The International Court of Justice in the Hague (ICJ)
will today hand down its ruling on duel claims of genocide by Croatia and Serbia
dating back to the 1990s Balkans war.
Croatia is seeking reparations against Belgrade for backing a rebel Serb minority in carrying out ethnic cleansing – in particular in the eastern town of Vukovar.
It was there that the first mass atrocity of the war in the former Yugoslavia was carried out. Serb forces are said to have taken more than 200 patients from a local hospital and executed them in a nearby field.
In the days that followed some 2,500 people were reportedly killed after the town had been captured by the Yugoslav army and local paramilitaries. More people were killed in the three days following the fall of the city than in the three-month siege preceding it.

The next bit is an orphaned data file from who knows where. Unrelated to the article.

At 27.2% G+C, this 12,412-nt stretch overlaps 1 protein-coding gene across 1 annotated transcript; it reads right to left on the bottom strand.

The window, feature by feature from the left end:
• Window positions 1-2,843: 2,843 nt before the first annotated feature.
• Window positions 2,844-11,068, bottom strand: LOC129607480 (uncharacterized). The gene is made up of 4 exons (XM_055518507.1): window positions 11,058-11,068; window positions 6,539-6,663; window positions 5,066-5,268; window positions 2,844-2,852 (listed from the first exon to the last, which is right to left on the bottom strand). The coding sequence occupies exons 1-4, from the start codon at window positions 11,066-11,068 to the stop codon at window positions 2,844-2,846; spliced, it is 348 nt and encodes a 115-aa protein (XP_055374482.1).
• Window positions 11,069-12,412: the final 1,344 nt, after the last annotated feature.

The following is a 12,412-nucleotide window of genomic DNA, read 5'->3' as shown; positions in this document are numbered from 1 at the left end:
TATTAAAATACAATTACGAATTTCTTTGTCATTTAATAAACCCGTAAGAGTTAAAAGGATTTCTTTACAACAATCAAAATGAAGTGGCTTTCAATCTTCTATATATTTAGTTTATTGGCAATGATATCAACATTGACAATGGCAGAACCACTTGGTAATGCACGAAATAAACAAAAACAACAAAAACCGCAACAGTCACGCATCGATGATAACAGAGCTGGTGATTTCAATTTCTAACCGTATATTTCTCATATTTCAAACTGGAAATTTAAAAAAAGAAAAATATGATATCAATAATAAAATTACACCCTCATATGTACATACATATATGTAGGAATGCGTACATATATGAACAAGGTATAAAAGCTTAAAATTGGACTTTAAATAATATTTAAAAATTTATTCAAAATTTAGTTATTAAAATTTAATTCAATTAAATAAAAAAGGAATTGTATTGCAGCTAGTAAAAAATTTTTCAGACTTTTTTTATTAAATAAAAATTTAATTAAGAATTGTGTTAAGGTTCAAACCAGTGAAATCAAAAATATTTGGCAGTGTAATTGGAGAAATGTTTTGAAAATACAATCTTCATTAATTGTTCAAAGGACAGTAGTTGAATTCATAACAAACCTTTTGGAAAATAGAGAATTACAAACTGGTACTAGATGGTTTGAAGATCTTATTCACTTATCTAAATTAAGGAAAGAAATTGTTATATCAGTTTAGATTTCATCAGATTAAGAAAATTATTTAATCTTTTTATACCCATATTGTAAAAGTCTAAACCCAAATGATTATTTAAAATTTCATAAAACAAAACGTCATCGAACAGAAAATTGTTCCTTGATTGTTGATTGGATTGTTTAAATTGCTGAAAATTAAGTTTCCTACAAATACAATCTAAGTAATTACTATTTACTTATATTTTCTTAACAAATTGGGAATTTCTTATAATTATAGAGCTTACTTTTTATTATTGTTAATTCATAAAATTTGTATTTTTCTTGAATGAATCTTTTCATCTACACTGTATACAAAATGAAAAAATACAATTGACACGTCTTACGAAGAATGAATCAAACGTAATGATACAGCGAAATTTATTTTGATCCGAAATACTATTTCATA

In response to Croatia’s lawsuit, Serbia has filed a counter claim over the expulsion of more than 200,000 ethnic Serbs from Croatia in 1995.
The Court’s ruling is unlikely to draw a line under one of Europe’s most brutal wars but it may shed light on the fate of thousands still missing.
Although the ICJ ruled in 2007 that the Massacre at Srebrenica was an act of genocide, the court then dismissed demands for reparations .